The Met has let us down badly with this ‘opera’ entitled Satyagraha. They have stated in various places that subtitles are available to all their operas – yet this was apparently an exception with major disadvantages for all involved. Because it was sung in an Indian dialect the entire opera was incomprehensible to most of us. A recent religious movie was made in Aramaic but subtitles kept viewers abreast of events. The only distant benefit was to remind us how much we missed before titles were introduced.
My opera notes are normally written from my experience in the theatre. Since the advent of titles I have made a point of not researching operas before seeing them in most cases. In fact I have not purchased a program for many years, preferring to use books, musical scores, CD booklets and even Google for my references ‘after the fact’. This has enabled me to form an impression from the work itself and not from various explanations from directors, designers, composers and (worst of all) opera managements. Since this is a great story of a great man, it is a shame I still have little idea of what it is about. I am still not certain how to pronounce the title. I missed ‘Gandhi’ the motion picture, but those who had seen it clearly were able to enjoy the opera better for the experience.
The ‘music’ of Satyagraha is nothing if not repetitive. All composers repeat their music yet this must break all bounds for cutting and pasting in music. One single semi-quaver note on the word ‘ha’ was sung 80 times at one stage - I was so bored that I started counting, like sheep in the night! And this monotony went on for what seemed like 20 minutes: ‘ha-ha-ha-ha-ha-ha-ha-ha’ 8, 16, 32 or more times in half or quarter notes separated by arpeggios of 4 crochets. If this is a useful, pleasant or beautiful musical device, and I am not sure that it is, then only a mighty ego in a composer could think that repeating it with only the slightest chromatic modulations over 100 times would be musical, tasteful or indeed, tolerable. I found it boring and unimaginative. Many patrons near me slept during much of the performance. If the words were of profound wisdom poetry then they were lost on most listeners. Occasional large projections which could only be read by those in the center of the theater gave little indication of events and some were in poor English translations (eg. ‘very excellent’).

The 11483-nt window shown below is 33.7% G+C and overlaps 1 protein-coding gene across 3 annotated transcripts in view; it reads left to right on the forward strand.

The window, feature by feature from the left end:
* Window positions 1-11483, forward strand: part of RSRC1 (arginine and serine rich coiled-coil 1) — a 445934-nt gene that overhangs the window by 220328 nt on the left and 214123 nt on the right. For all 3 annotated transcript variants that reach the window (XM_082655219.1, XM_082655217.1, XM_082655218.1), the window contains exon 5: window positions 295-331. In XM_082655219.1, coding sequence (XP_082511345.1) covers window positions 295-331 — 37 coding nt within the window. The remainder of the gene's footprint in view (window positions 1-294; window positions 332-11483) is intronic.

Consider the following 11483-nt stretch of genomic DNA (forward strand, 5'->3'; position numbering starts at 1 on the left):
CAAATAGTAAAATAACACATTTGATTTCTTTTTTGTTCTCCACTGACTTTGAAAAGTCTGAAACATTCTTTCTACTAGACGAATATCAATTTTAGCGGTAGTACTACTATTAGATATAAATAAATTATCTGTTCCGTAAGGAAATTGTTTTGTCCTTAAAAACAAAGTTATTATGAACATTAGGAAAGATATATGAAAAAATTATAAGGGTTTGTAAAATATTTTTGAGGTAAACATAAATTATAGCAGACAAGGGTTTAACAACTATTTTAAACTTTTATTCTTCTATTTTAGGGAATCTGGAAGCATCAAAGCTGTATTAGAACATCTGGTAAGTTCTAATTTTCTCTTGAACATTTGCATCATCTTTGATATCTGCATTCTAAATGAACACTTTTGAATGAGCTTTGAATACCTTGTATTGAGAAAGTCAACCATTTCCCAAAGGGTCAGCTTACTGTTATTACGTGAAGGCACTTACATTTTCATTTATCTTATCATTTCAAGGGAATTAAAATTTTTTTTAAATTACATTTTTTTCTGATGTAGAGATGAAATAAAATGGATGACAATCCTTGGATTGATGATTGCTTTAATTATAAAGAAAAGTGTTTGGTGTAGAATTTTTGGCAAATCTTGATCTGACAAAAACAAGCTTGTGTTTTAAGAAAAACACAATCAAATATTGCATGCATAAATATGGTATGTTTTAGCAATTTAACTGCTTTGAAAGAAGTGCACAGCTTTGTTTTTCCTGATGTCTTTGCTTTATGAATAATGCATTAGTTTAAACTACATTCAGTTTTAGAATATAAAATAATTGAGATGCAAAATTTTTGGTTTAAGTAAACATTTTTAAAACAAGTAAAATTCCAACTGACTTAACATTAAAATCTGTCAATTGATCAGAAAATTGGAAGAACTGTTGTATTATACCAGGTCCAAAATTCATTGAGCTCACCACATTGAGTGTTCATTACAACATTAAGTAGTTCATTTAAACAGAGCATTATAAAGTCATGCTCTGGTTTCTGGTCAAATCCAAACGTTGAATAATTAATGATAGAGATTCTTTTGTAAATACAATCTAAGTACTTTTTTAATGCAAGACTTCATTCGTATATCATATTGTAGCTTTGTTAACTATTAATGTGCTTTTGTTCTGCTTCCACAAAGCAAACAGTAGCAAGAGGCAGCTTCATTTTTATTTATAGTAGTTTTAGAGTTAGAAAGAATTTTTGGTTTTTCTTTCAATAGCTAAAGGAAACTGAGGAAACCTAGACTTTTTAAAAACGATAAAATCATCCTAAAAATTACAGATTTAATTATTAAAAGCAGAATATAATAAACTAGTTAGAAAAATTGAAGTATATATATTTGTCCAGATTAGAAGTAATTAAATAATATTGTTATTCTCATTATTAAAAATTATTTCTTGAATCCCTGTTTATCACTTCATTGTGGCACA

Yet for boring repetition (and there was lots and lots of that) it would be hard to beat the final 15 minutes in which Gandhi, played by Richard Croft, repeats the same brief Sanskrit phrase on the same rising melodic minor scale of 8 notes what seems like 35 times in a very slow tempo. Mr Croft has a beautiful voice and while it is a pleasure to behold, after attending a 3 hour master class last week it was hard not to analyse. In this ‘scritto’ repetition, the ‘gear change’ occurred variably in the last 1, 2 or sometimes 3 notes. Males have head and chest voices, just like females, although it may not be talked about as much. Hence boring music became a singing lesson of sorts, and this is not a criticism of Mr Croft, just of Philip Glass and his poverty of invention. Speaking of which, one repeated motif I recognised from Cavalleria Rusticana, note for note. And that was repeated at least 3 times for me to be sure. No problem with that, it is just a shame that there was no development of the motif from that point, nor more interesting ‘borrowings‘ to balance the ‘machinery’ noise from the pit. I was reminded of the below-deck scene on “The Ship Sails On” where the famous singer competes with the steam turbines of an ocean liner. Doubtless some enjoy this sort of music which I personally consider a slow torture.